Since it is the holiday season, ’tis also the season for holiday parties!
As part of our quest to find holiday-centric recipes from around the world, we also figured it would be a fun idea to find inspiration for bringing the holiday cheer to the bellies of your party guests.
For today, as part of this pursuit of the fantastically festive finger foods, we found the perfect place to start: yalanci sarma.
What is Yalanci Sarma?
Yalanci sarma has a confusing meaning when literally translated into English. In Turkish, the word yalanci means “fake” and sarma means “wrapped.” Put together, this is therefore technically a recipe for “fake wraps.”
In order to understand what this actually means and why yalanci sarma is called what it is, let’s dive into its root cuisine, Armenian and its regional influences.
Armenian cuisine in general belongs to a larger family of Caucasian cuisines, or those communities in and surrounding the Caucasus Mountains between the Black Sea and the Caspian Sea. Fellow “family members” to Armenian cuisine include the Persian, Turkish, Arabic, Georgian and Greek cuisines.
For each of these food cultures, a very unique ingredient used is the grape leaf, which are picked fresh from the grapevine and are used as a highly nutritious wrapper for various types of stuffings and rice. It certainly helps that the grape leaves themselves are excellent sources of fiber, vitamin A and vitamin K.
Most commonly, these grape leaves are used to make dolmas, or grape leaves stuffed with rice, minced meat, vegetables and perhaps some grains. Each cuisine around the Caucasus and from the old Ottoman Empire has their own variant on the dolma, but all of them will have some form of grape leaf with meaty rice stuffing.
In Turkish, dolma means “stuffed,” so dolma sarma implies you’re eating “stuffed wraps.” Because the meaty dolma recipe was so common, when the vegetarian version of yalanci sarma came along, it got its dubious label of “fake.”
Rest assured, though, that this recipe is real. And really good.
About the Recipe
Because of the time it takes to make them, both dolma and yalanci are cornerstone foods for more special and festive occasions in the Armenian household. Christmas, New Years, and the Easter Feast might be three such occasions.
Making the stuffing for the yalanci itself isn’t particularly difficult. Preparation of the ingredients is straightforward, and you combine all the ingredients at once (with the exception of onions slightly beforehand) to simmer together. It’s important that they stay on a simmer, however, so that each ingredient retains its individual flavor profile to a certain extent. Also, this allows the rice to stay slightly uncooked before cooking fully within the grape leaf.
The art of making yalanci is really in wrapping the grape leaf around the stuffing. The motion of wrapping the grape leaf itself can be easily understood, but the key to yielding a really beautiful and tight roll comes in the first tuck of grape leaf under the filling set in the center of the leaf.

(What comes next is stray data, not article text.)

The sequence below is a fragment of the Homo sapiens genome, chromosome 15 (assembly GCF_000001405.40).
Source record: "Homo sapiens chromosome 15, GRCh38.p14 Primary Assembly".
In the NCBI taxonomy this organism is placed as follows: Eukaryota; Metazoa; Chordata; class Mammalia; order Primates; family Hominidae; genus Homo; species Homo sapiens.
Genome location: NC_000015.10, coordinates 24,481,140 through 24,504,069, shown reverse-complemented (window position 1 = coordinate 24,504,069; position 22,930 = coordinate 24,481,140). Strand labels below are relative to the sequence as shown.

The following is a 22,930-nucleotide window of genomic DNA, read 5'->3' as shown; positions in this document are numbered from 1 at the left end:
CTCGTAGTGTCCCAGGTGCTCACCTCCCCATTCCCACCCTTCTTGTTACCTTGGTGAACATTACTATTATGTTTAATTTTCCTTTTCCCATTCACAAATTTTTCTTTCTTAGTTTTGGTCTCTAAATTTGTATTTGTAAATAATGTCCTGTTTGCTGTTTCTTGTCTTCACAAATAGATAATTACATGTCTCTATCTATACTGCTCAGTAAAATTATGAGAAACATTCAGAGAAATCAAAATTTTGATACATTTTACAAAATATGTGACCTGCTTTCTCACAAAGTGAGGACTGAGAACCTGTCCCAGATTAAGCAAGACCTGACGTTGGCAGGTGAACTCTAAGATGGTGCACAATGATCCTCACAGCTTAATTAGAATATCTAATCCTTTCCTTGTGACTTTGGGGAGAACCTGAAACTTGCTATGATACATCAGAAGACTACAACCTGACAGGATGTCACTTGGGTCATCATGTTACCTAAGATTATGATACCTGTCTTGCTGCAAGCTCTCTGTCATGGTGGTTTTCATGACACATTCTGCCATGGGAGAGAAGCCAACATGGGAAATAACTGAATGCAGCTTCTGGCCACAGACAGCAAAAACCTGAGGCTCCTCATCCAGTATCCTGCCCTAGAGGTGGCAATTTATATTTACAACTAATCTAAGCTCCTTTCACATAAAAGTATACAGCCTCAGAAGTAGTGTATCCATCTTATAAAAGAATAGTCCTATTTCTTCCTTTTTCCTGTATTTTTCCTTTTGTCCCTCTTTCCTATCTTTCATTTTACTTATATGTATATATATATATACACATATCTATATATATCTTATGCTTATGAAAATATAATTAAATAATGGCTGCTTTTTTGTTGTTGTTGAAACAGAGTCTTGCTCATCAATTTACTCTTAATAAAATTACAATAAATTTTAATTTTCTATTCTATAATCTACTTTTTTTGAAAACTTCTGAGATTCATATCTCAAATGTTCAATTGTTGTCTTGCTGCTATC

After you’ve placed and shaped the filling in the middle, you’ll take the bottom parts of the grape leaf and pull them towards the stuffing to tuck them under. Depending on how well you can tuck the leaf under the stuffing, your grape leaf will either cook beautifully or might come undone during the boiling process.
Our Take on the Recipe
One thing we noted in our research of the recipe is how truly diverse the methods and approaches are to making yalanci. One recipe you’ll find might have an entirely different set of steps from another recipe found online, and the rules of thumb will be completely different. Yet you end up with the same delicious end result!
We referenced this original recipe from The Armenian Kitchen for our own cooking because it was the most straightforward to execute, but we made plenty of adjustments based on the suggestions of other recipes.
For one, we added a ton of extra herbs than were used in the original recipe. Armenian cuisine is relatively sparing in its use of spices but relies very heavily on fresh herbs for flavor, so our version of the recipe incorporates more herbs that are common to Armenian recipes. Herbs like parsley, mint, and basil were added in hearty amounts.
Next, in lieu of currants that are added to some yalanci, we added pine nuts and diced cherry tomatoes to give greater substance to the filling itself.
Finally, we opted to boil our yalanci in lemony water instead of baking them. Baking them is a perfectly good way to go and the end result is also delicious, but boiling gave our yalanci more moisture and flavor to the grape leaf itself.
Et voila! What you get from this recipe is the perfect small yet elegant looking appetizer to serve your guests that will have them raving about the food just as much as the celebratory atmosphere.
Have you made yalanci before? What tips do you have for rolling the grape leaves? Comment below!Print